Why should small businesses try to get reviews?
Chances are you’ve heard someone or read something somewhere that said reviews are super important to both the position of your small or medium-sized business (SMB), on a search engine results page (SERP) as well as the engagement you receive from those results. Let’s learn about why, and better yet how your SMB can garner more reviews and present itself as the go-to resource for customers that are seeking services your SMB might offer.
Online reviews are an important asset to the digital presence of any kind of SMB, be it local or national. Research within the review industry has shown that nearly 97% of consumers say they read online reviews about local businesses. Moreover, reviews regularly show up in local search results and about 90% of consumers have said positive reviews influence their purchase decisions.2
Many business owners worry about negative reviews that they can or do receive. Research from Yelp shows that people tend to leave good or great reviews more often than bad reviews. In fact, about 80% of all Yelp reviews are 3 stars or higher.
The benefits of a good review profile cannot be understated. Reviews can come from a wide array of sources and be able to track those reviews, as well as encourage that people are leaving them, is hugely important. This document will act as a reference for how to activate, encourage, and reply to reviews. If you have any further questions on the importance of a review campaign, or the implementation of such a campaign, that isn’t answered in this document, feel free to reach out to me via email: genarofoster at Gmail dot com.
TL;DR | Pro-tips | Quick-hits
- NEVER offer discounts or deals for completing reviews. Not only is it bad practice, but sometimes egregious offers are considered illegal per the FCC.
- Never directly ask for Yelp reviews. It goes against Yelp best practices. However, feel free to prompt people to “check us out on Yelp” and include a link to your Yelp page when sending emails. Consider also using a Yelp badge on your website to further encourage people to engage on the platform.
- Reply to all reviews when possible. This shows to search engines, as well as potential consumers that you are engaged with your clients, even in bad reviews. In fact, bad reviews are great chances to show how you support clients who have had a bad experience and will give other consumers a good sense of trust for your business and ethics.
- Do not answer reviews with your heart, always use the best judgment, and don’t get involved in back and forth arguments. Offer the best solutions you can, but stay away from being negative.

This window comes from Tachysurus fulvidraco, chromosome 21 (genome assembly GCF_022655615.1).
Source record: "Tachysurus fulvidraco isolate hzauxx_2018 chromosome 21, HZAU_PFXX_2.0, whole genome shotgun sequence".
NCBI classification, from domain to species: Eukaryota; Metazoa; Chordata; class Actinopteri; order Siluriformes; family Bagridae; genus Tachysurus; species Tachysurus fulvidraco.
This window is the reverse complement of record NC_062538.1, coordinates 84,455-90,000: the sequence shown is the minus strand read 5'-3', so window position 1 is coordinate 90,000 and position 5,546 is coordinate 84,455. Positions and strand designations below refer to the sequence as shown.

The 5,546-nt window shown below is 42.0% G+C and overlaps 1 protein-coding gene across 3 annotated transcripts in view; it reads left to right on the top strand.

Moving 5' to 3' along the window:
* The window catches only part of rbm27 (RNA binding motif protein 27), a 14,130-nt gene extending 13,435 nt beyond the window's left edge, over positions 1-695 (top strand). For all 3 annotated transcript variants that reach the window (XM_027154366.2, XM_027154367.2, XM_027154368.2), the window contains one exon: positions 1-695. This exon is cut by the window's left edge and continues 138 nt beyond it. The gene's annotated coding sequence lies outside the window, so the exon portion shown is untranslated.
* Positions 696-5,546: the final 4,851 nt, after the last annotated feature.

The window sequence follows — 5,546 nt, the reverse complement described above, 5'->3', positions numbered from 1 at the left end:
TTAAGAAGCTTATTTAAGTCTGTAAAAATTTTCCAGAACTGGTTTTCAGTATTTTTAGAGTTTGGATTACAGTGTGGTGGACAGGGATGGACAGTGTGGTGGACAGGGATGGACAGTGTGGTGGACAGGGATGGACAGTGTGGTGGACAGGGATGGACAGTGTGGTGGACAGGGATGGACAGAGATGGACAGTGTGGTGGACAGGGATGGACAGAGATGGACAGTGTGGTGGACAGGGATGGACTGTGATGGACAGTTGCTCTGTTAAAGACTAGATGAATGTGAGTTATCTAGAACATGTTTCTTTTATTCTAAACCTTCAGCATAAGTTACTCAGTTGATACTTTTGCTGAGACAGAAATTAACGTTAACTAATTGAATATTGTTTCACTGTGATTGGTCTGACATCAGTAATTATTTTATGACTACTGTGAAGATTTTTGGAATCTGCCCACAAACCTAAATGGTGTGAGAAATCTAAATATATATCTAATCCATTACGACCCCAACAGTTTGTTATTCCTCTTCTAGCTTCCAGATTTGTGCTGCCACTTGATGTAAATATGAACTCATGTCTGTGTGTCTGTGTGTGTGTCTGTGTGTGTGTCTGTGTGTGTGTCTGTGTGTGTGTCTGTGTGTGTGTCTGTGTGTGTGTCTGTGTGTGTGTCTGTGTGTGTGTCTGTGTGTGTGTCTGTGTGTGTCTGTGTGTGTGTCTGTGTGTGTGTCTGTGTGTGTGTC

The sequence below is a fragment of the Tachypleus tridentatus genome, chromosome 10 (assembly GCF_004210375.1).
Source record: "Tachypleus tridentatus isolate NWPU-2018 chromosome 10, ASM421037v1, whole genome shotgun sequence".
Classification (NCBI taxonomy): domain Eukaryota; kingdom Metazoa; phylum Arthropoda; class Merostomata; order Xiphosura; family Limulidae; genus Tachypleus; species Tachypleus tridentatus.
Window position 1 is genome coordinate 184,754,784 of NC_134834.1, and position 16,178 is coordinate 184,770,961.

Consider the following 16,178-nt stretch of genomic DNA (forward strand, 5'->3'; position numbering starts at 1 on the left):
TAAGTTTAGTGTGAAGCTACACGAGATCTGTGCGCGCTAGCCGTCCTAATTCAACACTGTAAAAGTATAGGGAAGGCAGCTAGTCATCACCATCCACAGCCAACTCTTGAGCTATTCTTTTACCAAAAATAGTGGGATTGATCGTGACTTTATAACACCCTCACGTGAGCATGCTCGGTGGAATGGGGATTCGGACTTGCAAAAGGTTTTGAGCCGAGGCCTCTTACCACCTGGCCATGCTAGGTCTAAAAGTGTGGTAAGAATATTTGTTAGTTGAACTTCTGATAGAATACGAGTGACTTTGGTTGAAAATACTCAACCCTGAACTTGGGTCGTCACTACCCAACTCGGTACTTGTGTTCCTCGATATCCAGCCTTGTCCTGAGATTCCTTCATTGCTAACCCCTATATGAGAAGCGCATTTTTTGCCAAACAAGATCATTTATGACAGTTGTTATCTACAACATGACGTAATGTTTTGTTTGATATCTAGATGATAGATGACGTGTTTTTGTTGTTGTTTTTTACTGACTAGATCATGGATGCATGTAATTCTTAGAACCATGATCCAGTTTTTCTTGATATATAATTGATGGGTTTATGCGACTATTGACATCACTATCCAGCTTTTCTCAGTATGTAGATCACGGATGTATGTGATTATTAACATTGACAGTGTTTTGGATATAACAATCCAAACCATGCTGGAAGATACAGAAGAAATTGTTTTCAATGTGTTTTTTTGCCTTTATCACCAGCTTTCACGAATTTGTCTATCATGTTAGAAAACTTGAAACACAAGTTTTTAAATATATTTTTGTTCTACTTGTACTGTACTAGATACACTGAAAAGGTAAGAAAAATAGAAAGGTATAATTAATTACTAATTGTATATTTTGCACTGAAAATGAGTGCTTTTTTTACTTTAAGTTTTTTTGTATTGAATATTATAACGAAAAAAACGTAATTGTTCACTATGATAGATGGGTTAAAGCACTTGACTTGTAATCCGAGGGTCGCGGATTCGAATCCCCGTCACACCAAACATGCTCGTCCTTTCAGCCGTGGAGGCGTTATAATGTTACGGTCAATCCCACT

- If a review is egregious or appears to be some kind of internet trolling effort, work with the platform to have the review removed. Do not, however, try to get all negative reviews removed. Use removal requests at a minimum.
- Try to vary where you are receiving reviews from, and do not blast everyone with requests all at once. You want to appear to have a natural flow of reviews, and not gain hundreds all at once and then get nothing for months. Stretch your efforts out over time. Part of the “signal” that reviews carry is recency, keep that in mind as you form your email lists.
- Craft an email that explains what you are asking clients to do. Use a good call to action, or make an emotional appeal. When we engage clients in this kind of effort, often it allows them to feel involved, and will give them a sense of pride! This allows them to act as brand advocates, which can amplify your efforts.
- Make the email as specific as possible. If you are emailing existing customers vs potential customers, you would want the content to be very different. Keep this in mind when crafting emails.
How do reviews impact your business?
- Search result pages, especially those with a local focus often include online ratings and reviews.
- Reviews will help to create a buzz about your business, and increase the effects of online “word of mouth.”
- Building credibility and gaining positive reviews will help to offset negative reviews you may receive.
- Reviews, when read objectively, can provide great insights on how to improve your services as well as provide great keywords that you otherwise would have to data mine to find.
What are Some Review Sources?
Reviews are generated by literally hundreds of websites. The following websites are where we will look to amplify your presence.
Google Maps (this applies most Google entities, however)